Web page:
The cycling off season has it’s own rhythms. I’m not as obsessed about my weight, for example. [Gained 10 lbs, to be exact] I’ve been off the bike for coming up on two months, and finding the different routine surprisingly pleasant. I’m six weeks into my program of cycling specific weight training, and dutifully shuffle off to the YMCA to grunt and sweat three times a week. After six weeks I’m dead certain that I’m stronger than I was a year ago at this time…and 10 pounds not withstanding, still 25 lbs lighter. Strangely enough I’m enjoying my trips to the gym. It’s a different kind of good. Which brings me to my point…
I usually don’t tolerate changes in routine very well. When I like what I’m doing, I would rather it didn’t stop. Ever. [A nod to Taylor Swift’s bitter breakup ballad, We Are Never Getting back Together…EVER] I’ve lived too long to say the word ever with much conviction. Which is good – because life and cycling are seasonal. It would be nice if it were always full-on summer followed by the heartrending beauty of Fall…but that’s an unrealistic view of life. If we live solely for the four months of warmth, inevitably there’s two thirds of the year spent somewhere between longing and misery. I’ve known people who are alive only one third of the year. Truthfully I’ve been that kind of person. Hence the real gift of 2013: discovering different kinds of good.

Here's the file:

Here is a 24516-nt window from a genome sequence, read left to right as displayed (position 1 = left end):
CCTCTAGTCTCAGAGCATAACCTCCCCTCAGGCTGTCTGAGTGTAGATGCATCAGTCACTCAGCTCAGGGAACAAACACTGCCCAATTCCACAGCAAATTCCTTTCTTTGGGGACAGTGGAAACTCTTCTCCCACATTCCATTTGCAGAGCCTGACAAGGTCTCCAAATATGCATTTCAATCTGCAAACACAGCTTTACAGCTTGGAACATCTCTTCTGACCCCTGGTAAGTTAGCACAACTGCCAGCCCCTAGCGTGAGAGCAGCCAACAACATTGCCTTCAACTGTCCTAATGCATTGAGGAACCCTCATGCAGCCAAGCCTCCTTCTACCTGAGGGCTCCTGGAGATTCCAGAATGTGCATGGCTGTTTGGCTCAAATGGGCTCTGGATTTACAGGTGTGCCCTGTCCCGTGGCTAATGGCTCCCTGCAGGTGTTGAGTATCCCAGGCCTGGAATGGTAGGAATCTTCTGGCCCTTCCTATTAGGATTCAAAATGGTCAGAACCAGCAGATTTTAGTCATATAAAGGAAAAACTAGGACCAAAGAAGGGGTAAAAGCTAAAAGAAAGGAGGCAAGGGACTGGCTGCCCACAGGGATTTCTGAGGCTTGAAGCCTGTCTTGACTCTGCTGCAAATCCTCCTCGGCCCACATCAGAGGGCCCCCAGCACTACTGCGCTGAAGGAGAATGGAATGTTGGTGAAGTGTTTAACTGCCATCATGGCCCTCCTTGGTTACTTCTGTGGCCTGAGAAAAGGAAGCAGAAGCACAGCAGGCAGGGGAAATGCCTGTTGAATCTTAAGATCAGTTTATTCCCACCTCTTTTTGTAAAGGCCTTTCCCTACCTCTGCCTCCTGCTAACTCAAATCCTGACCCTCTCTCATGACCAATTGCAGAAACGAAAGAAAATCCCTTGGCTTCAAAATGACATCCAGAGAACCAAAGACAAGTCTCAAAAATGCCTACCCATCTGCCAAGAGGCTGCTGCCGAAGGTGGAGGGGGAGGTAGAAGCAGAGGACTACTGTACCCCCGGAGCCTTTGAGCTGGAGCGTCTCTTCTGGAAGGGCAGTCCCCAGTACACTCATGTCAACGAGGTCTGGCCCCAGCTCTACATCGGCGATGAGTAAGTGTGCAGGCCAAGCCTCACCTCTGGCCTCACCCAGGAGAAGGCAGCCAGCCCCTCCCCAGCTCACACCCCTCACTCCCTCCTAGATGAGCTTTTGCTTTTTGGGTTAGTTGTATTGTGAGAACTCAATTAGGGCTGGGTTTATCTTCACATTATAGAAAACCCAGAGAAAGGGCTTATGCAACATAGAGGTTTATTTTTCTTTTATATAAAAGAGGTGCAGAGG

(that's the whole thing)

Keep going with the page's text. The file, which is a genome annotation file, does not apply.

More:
I can’t say I saw this coming. Enjoying indoor workouts on…WEIGHT MACHINES?! My spirit rekindled daily with the glowing embers of past adventures? The DAILY GRIND seasoned with the joy of the right now?
The wind on my face is about 60 degrees cooler than a summer bike ride when I glide through the forest on Nordic skis. It’s very quiet: more often than not I see no one. There’s a unique cadence in the kick-and-glide that frees my thoughts, and turns some of them into prayers. I catch myself humming to myself or chuckling at some thought that catches my fancy for a brief moment. Right…left, kick…glide. I hope to ski somewhere around 150 Km before the end of March. It’s not so much the distance as it is insurance that I breathe some fresh air twice a week.
The snow is already deep – upwards of two feet, so far. Ever few days we get another shot of 2-3 inches to soften up the trails. It’s been seriously cold, too. Two days ago we woke up to -35. That’s 67 degrees of frost. The cold challenges me to be mindful and careful: carrying extra clothes, fire materials, an insulated thermos full of broth and extra chapstick – which does wonders to prevent frost nip on the nose. The glory of a different cadence.